Thyroid survey by the Ministry of the Environment was conducted in order to find out the incidence of thyroid nodules and cysts in children in areas not affected by radiation contamination due to the Fukushima nuclear accident. The official name for the survey is “Study of presence of thyroid findings in three prefectures outside Fukushima Prefecture.” It will be referred to as the “MOE thyroid survey” hereafter.
A preliminary result for the MOE thyroid survey was presented at a press conference on March 8, 2013, which revealed a higher percentage of A2 and B assessments than Fukushima Prefecture, at 56.6% and 1.0% respectively. (In Fukushima Prefecture, the cumulative results for A2 and B assessments were 41.8% and 0.6%, respectively). The A2 assessment includes nodules 5.0 mm or smaller or cysts 20.0 mm or smaller, only requiring observation and a follow-up ultrasound in two years. The B assessment includes nodules 5.1 mm or larger and cysts 20.1 mm or larger, requiring a secondary examination including a more detailed ultrasound examination, blood test and a possible fine-needle aspiration biopsy. As of mid-February, it was reported that the result of the MOE thyroid survey was going to be available by the end of March, which is the end of this fiscal year. It was unclear why a preliminary result was reported at this time.
Study of presence of thyroid findings in three prefectures outside Fukushima Prefecture (MOE thyroid survey) A = 56.6%; B = 1.0%
Fukushima Prefecture survey
Cumulative ratio of assessment A = 41.8%; B = 0.6%.
The comparison of the two surveys was quickly publicized as a proof that the thyroid abnormalities discovered in Fukushima are not likely due to the effect of radiation, as a higher percentage of abnormalities were found outside Fukushima Prefecture.
Shinichi Suzuki of Fukushima Medical University, a physician who is in charge of the thyroid examination in Fukushima, had maintained that the “high” percentage of thyroid ultrasound abnormalities in Fukushima children was because of a high sensitivity of the ultrasound equipment being used. Since there was no comparable study available in terms of mass screenings of children using thyroid ultrasound, the Japanese government decided to launch a study outside Fukushima Prefecture.
This MOE three-prefecture survey was commissioned to the Japan Association of Breast and Thyroid Sonology (JABTS), http://www.jabts.net/, on August 31, 2012, which won an open competitive bidding. At the time, it was supposed to be a control study to obtain data to compare to the Fukushima result. However, it was allegedly explained at the press conference for the preliminary result that this study was not considered a control study but rather a study to compare incidence amongst the three prefectures. This is quite strange, since they reported the total incidence of the three prefectures.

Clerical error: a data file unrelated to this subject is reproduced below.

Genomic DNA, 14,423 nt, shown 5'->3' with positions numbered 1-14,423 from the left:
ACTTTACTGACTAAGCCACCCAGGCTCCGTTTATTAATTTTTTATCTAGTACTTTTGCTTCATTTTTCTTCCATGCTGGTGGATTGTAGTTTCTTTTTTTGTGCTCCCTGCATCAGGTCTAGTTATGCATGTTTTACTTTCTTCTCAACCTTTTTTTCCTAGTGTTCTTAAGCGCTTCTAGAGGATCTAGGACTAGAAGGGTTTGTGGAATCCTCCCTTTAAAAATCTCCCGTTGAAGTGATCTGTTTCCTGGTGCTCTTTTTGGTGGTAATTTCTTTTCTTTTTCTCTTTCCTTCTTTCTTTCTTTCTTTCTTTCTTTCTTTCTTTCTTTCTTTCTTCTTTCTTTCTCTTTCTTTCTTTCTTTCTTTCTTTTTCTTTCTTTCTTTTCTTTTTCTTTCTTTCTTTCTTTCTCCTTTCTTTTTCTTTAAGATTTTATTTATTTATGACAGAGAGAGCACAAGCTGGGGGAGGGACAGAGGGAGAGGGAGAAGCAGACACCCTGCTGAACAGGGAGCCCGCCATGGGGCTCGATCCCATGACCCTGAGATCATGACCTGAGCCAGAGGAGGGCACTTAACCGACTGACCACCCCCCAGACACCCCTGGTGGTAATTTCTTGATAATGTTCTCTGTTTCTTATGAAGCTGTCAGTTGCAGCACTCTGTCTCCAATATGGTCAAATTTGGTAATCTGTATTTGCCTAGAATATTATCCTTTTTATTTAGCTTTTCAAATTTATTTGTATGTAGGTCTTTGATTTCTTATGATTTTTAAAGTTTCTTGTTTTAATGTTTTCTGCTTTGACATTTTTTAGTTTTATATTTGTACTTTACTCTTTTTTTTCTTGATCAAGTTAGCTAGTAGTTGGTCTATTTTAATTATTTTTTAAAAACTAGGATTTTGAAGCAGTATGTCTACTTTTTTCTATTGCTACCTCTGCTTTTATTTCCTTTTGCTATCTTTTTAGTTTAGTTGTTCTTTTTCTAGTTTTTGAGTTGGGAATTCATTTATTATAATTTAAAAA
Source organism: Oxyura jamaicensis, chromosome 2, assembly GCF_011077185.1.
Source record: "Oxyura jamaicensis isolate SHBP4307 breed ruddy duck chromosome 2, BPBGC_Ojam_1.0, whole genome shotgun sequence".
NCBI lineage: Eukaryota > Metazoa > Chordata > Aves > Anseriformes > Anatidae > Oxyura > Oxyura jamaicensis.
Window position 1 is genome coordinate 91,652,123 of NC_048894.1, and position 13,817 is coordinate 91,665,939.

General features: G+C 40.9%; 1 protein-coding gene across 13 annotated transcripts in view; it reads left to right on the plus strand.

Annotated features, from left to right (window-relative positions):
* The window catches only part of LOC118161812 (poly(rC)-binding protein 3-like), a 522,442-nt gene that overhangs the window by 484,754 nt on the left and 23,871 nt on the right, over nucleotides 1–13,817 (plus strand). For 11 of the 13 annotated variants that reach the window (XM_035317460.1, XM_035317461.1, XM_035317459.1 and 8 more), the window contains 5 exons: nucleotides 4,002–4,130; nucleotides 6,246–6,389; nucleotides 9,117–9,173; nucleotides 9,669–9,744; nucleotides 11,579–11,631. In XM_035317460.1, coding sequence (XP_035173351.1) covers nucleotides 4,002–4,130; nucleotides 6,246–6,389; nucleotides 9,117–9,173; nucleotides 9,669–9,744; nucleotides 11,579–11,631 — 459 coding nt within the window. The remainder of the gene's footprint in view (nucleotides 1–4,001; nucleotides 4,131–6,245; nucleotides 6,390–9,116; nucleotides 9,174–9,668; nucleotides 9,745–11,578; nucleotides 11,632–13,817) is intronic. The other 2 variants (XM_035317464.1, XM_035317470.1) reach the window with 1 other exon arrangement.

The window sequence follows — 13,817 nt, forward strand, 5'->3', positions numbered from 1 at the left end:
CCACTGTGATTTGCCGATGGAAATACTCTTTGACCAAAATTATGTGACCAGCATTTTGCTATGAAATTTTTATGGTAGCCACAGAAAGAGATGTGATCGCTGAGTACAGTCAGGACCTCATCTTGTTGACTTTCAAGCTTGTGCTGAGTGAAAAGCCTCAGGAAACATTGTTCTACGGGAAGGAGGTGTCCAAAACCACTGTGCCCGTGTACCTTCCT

The purpose of the survey was said to relieve the anxiety of Fukushima parents who were worried about their children’s A2 assessments. Did it really accomplish that?
Unlike the Fukushima survey, the MOE thyroid survey apparently does not include children younger than 3. Also, the survey population appears to be from a fixed location such as a particular school, which might not be a general representation of the population.
The higher percentages of 56.6% and 1.0% did not come with detailed information such as the proportion of nodules vs. cysts or the size and age distributions of nodules and cysts. It is possible that there were many findings of cysts smaller than 3.0 mm, which are not considered clinically significant yet included in the A2 assessment. Moreover, the percentage of the B assessment, eligible for the secondary examination, does not mean as much as the result of the secondary examination. For instance, in fiscal year H23, 186 out of 38,114 had B assessment, 162 underwent the secondary examination, and 76 of 162 had fine-needle aspiration biopsy. Ten children were suspected of having thyroid cancer. Three of them were confirmed to have thyroid cancer and already had surgery. Seven others will undergo surgery for tissue biopsy for confirmation.
Incidentally, Japan Association of Breast and Thyroid Sonology was one of the seven organizations included in the "Diagnostic Criteria Inquiry Subcommittee of Thyroid Examination Advisory Committee." This committee decided on diagnostic criteria for thyroid ultrasound examination for the Fukushima Prefecture Health Management Survey. However,
no record could be found, at least on the Internet, regarding minutes of proceedings of this Subcommittee, revealing a potential lack of transparency.
Moreover, one of the board members of the Japan Association of Breast and Thyroid Sonology happens to be Shinichi Suzuki, who is in charge of the Fukushima thyroid examination. This could compromise the neutrality and objectivity of the MOE thyroid survey.
It is difficult to find radiation-free areas in Japan due to the nationwide incineration of disaster debris with some radiation contamination as well as the widespread distribution of contaminated foodstuff. Also, Kofu-city, Yamanashi, did get some Fukushima fallout. Rather than being content that Fukushima’s thyroid abnormalities are not much different from those other prefectures, there might be a bigger issue of why there are such high percentages of abnormalities found in children all over Japan.
We will await the full report by the Ministry of the Environment on this “comparative” study.